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Last night kicked off the 4th season of Hotel Impossible. So what was new, different and can provide a lesson for hotel executives? The answer lies in understanding the symptoms of mismanagement and the knowledge needed to regain control of difficult situations.

The episode was set in Juneau, Alaska at the historic 45 room Alaskan Hotel and Bar. The Alaskan Hotel and Bar is the oldest hotel in continual operation in Alaska. The hotel has been owned and operated by the same owner for 40 years.

What is Hotel Mismanagement?

The hotel was located in the heart of Juneau and was situated between two mountains on a busy city street. From the outside, the hotel looked fairly good and only in need of a few minor repairs and painting maintenance. The lobby was fantastic, well kept and enchanting. On the down side, the rooms were mundane with a collection of various aged decor, giving it a non-descript feel.

Unlike many previous episodes, this episode did not center around the physical condition of the hotel so that hotel maintenanceand housekeeping were not the highest priority. The highest priority this time was establishing management control over mounting issues.

The problems were visible early as it did not take long for Anthony to realize the hotel was being operationally mismanaged. “Mismanagement” is defined as management that is careless or inefficient. It was clear from the beginning that the owner was making some serious mistakes. Some of the key problems included:

  • The owner and GM did not know their ADR or occupancy rate for the hotel or their competition. Amazing since the GM was there for 20 years and the owner 40 years.
  • The ADR was less than a third ($34.35 vs. $107) of the competition even though the occupancy rate was higher than their competitors (67% vs. 60%).
  • The hotel front desk was being left unsupervised resulting in stolen keys and used but unpaid for rooms.
  • A son and future owner/manager who stopped working at the hotel after 19 years because of communication difficulties with the owner (his mother).
  • A bar that was full with locals every night but was out of control
    • Bar costs were very high -too many free drinks, over-pouring
    • Bar manager that thought he was indispensable, totally resistant to change or suggestions and hostile to Anthony
    • Cash registers left open during business
    • No video cam surveillance of bar cash registers
    • Tourists were not coming to the bar
    • Guest were changing reservations to be away from the bar.

What is unique about this situation is that the owner was too close to the issues to see them. In addition, she was surrounded by strong and competent personalities which made change difficult. This all resulted in the owner gradually losing control over
hotel operations.

Knowing that the owner successfully managed the hotel for almost 40 years suggest that she was capable. It also tells us she may have lost her edge and succumbed to the strong personalities around her (such as the bar manager).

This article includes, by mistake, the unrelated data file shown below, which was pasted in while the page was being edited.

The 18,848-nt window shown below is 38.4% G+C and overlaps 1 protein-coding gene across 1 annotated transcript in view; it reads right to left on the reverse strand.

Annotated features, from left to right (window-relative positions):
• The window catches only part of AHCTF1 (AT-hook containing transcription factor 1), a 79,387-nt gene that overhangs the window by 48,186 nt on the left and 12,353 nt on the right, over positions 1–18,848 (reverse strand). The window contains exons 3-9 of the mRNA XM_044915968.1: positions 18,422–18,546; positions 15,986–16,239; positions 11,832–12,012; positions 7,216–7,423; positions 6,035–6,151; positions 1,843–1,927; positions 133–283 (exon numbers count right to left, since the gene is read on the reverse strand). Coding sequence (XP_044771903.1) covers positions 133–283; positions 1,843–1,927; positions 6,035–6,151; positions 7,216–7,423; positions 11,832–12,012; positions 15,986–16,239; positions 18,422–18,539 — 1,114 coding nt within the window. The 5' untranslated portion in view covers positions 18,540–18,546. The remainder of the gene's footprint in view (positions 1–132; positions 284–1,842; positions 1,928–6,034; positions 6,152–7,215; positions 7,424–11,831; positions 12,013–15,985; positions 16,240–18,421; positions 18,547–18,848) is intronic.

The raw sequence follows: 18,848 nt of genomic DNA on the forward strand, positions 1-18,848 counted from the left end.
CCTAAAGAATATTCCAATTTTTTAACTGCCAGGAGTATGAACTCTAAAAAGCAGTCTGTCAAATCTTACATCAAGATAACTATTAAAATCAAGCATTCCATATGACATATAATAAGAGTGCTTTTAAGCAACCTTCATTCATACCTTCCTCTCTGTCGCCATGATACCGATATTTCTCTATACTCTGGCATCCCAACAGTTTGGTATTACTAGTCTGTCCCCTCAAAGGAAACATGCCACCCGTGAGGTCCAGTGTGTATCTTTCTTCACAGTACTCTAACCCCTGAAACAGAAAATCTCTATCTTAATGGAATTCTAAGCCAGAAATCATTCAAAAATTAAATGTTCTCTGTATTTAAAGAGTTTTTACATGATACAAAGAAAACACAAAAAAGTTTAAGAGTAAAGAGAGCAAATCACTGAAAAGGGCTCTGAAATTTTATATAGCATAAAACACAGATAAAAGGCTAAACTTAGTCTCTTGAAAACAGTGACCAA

Steering the Hotel Back on Track

In my experience, an operation in this condition requires an infusion of new blood that is willing and strong enough to take control. Fortunately, for the Alaskan Hotel and Bar, the infusion needed could be provided by the estranged son if the owner was willing to accept a lesser role.

The main fix for The Alaskan Hotel and Bar was brokering a deal that brought the son back into the business. His immediate task was to define the roles of each staff member, ensure staffing is complete and reign in the hotel bar costs.

The hotel bar was the biggest of the operational issues. The bar manager wanted no part of the changes and threatened to quit many times. The son met this challenge head on and terminated the bar managers employment.The firing of the negative bar manager was the wake up call everyone needed. The action set the tone for the new GM (Joshua) and was probably the most important action he could have taken to establish his authority and initiate control.

The hotel also received the usual array of assistance from the cast of Hotel Impossible including room renovations, a marketing idea for the bar and small makeover of the outside premises.

What Hoteliers can Learn

The lesson for hotel owners, executives and managers is that good people need good leadership in order to flourish. For hotels this equates to:

  1. Understanding the business you are in. It does not mean that you have to be an expert in the hotel industry. It does mean that you can manage people and plans to accomplish the goals set forth below.
  2. Knowing that a hotel, bar or any other business is run by the numbers (aka budgets, financial objectives, relevant statistics, profit and loss, cash flow). Why? Because you need to understand how you will make money and where your business opportunities are.
  3. Having people that can develop, implement and manage a plan of action to accomplish the hotel’s goals.
  4. Foster an environment of positive attitudes, learning, and feedback acceptance. Many of best ideas implemented by businesses have come from their staff.
  5. Hiring and firing can be extremely traumatic for both parties. Good leaders are not afraid to make the difficult decisions needed to cut the cancer out of an hotel operations.